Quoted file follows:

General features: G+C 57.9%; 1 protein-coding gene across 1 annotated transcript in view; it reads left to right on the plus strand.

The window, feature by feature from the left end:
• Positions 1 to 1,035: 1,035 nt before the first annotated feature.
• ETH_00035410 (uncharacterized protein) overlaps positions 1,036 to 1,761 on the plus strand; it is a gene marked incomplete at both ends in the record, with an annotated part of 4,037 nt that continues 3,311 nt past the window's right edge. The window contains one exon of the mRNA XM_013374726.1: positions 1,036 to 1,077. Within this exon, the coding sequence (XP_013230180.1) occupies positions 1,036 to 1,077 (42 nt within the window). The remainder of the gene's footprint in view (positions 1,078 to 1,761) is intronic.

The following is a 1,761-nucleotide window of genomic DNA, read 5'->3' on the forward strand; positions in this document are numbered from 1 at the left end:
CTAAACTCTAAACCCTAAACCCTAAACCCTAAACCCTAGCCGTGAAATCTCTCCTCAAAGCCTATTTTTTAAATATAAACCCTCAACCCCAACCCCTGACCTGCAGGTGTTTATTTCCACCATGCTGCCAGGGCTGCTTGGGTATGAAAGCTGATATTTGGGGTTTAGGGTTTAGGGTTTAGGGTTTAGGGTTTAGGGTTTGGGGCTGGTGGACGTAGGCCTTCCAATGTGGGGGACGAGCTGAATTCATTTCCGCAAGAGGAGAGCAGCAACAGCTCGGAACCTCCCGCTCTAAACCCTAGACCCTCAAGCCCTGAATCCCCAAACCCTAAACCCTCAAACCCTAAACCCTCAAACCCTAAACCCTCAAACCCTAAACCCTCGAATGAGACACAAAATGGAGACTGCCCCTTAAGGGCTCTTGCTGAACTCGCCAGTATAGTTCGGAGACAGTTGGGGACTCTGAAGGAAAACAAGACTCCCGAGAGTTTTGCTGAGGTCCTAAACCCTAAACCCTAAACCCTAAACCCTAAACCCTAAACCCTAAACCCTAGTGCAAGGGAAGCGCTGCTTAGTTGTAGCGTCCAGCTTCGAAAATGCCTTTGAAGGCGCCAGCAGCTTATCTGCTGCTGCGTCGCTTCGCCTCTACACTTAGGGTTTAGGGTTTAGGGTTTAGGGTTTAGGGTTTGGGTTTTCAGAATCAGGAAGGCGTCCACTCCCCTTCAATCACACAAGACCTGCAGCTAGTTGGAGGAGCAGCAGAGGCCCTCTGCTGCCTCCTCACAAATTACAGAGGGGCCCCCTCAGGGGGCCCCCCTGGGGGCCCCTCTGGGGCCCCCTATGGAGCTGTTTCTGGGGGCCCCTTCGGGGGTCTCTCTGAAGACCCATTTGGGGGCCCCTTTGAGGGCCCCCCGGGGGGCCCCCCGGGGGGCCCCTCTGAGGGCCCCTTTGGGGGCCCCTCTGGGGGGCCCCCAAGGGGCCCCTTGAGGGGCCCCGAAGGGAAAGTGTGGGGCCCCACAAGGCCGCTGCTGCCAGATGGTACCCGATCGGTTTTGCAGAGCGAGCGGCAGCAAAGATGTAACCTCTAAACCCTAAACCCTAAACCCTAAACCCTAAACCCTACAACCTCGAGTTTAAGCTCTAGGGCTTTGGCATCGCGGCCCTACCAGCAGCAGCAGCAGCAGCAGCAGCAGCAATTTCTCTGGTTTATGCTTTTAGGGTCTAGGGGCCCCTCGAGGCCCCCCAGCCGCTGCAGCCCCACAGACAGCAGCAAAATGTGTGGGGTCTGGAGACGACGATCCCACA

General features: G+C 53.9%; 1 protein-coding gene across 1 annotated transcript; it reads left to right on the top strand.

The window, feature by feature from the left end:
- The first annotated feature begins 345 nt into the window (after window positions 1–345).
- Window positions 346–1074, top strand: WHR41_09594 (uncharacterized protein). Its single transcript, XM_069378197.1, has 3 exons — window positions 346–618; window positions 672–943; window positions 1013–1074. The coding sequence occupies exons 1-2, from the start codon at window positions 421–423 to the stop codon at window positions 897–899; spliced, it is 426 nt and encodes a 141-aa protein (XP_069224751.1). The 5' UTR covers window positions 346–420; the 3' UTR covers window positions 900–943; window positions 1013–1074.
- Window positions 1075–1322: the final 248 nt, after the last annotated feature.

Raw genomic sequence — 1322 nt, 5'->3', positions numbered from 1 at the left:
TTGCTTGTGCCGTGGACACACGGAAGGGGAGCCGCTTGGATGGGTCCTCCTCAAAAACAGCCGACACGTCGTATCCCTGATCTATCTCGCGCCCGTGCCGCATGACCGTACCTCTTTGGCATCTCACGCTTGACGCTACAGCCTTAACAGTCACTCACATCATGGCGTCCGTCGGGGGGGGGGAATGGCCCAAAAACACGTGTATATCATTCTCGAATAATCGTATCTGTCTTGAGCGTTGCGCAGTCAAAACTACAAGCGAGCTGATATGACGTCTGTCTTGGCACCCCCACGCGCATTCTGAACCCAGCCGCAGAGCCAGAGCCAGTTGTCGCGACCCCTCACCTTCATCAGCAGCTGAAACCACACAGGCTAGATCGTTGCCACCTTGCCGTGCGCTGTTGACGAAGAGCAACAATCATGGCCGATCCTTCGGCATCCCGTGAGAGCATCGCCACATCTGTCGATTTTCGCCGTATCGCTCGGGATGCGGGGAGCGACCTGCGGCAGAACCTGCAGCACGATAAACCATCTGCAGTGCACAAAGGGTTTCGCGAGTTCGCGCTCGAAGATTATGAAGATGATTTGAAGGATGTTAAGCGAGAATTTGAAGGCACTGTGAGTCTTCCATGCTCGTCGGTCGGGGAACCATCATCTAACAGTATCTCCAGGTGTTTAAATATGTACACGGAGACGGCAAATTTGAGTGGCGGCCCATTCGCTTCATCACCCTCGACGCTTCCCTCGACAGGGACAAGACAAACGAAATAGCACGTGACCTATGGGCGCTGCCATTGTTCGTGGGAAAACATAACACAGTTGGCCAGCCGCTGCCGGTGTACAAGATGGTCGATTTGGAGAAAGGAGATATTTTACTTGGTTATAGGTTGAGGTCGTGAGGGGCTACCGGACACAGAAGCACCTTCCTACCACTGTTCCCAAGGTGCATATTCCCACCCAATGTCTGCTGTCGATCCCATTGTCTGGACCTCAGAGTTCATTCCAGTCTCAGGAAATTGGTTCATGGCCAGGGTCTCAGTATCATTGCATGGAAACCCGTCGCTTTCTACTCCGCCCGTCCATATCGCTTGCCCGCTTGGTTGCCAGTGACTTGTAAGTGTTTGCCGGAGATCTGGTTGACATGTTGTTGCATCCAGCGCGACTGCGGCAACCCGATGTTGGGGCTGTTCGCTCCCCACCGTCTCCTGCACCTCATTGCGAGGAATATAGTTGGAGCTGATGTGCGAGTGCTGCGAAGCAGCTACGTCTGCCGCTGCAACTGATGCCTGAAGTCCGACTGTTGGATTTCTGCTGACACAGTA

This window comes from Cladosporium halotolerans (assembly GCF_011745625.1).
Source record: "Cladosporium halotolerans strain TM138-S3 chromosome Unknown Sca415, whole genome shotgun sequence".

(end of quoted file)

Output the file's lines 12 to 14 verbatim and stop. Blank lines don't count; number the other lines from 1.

Raw genomic sequence — 1322 nt, 5'->3', positions numbered from 1 at the left:
TTGCTTGTGCCGTGGACACACGGAAGGGGAGCCGCTTGGATGGGTCCTCCTCAAAAACAGCCGACACGTCGTATCCCTGATCTATCTCGCGCCCGTGCCGCATGACCGTACCTCTTTGGCATCTCACGCTTGACGCTACAGCCTTAACAGTCACTCACATCATGGCGTCCGTCGGGGGGGGGGAATGGCCCAAAAACACGTGTATATCATTCTCGAATAATCGTATCTGTCTTGAGCGTTGCGCAGTCAAAACTACAAGCGAGCTGATATGACGTCTGTCTTGGCACCCCCACGCGCATTCTGAACCCAGCCGCAGAGCCAGAGCCAGTTGTCGCGACCCCTCACCTTCATCAGCAGCTGAAACCACACAGGCTAGATCGTTGCCACCTTGCCGTGCGCTGTTGACGAAGAGCAACAATCATGGCCGATCCTTCGGCATCCCGTGAGAGCATCGCCACATCTGTCGATTTTCGCCGTATCGCTCGGGATGCGGGGAGCGACCTGCGGCAGAACCTGCAGCACGATAAACCATCTGCAGTGCACAAAGGGTTTCGCGAGTTCGCGCTCGAAGATTATGAAGATGATTTGAAGGATGTTAAGCGAGAATTTGAAGGCACTGTGAGTCTTCCATGCTCGTCGGTCGGGGAACCATCATCTAACAGTATCTCCAGGTGTTTAAATATGTACACGGAGACGGCAAATTTGAGTGGCGGCCCATTCGCTTCATCACCCTCGACGCTTCCCTCGACAGGGACAAGACAAACGAAATAGCACGTGACCTATGGGCGCTGCCATTGTTCGTGGGAAAACATAACACAGTTGGCCAGCCGCTGCCGGTGTACAAGATGGTCGATTTGGAGAAAGGAGATATTTTACTTGGTTATAGGTTGAGGTCGTGAGGGGCTACCGGACACAGAAGCACCTTCCTACCACTGTTCCCAAGGTGCATATTCCCACCCAATGTCTGCTGTCGATCCCATTGTCTGGACCTCAGAGTTCATTCCAGTCTCAGGAAATTGGTTCATGGCCAGGGTCTCAGTATCATTGCATGGAAACCCGTCGCTTTCTACTCCGCCCGTCCATATCGCTTGCCCGCTTGGTTGCCAGTGACTTGTAAGTGTTTGCCGGAGATCTGGTTGACATGTTGTTGCATCCAGCGCGACTGCGGCAACCCGATGTTGGGGCTGTTCGCTCCCCACCGTCTCCTGCACCTCATTGCGAGGAATATAGTTGGAGCTGATGTGCGAGTGCTGCGAAGCAGCTACGTCTGCCGCTGCAACTGATGCCTGAAGTCCGACTGTTGGATTTCTGCTGACACAGTA

This window comes from Cladosporium halotolerans (assembly GCF_011745625.1).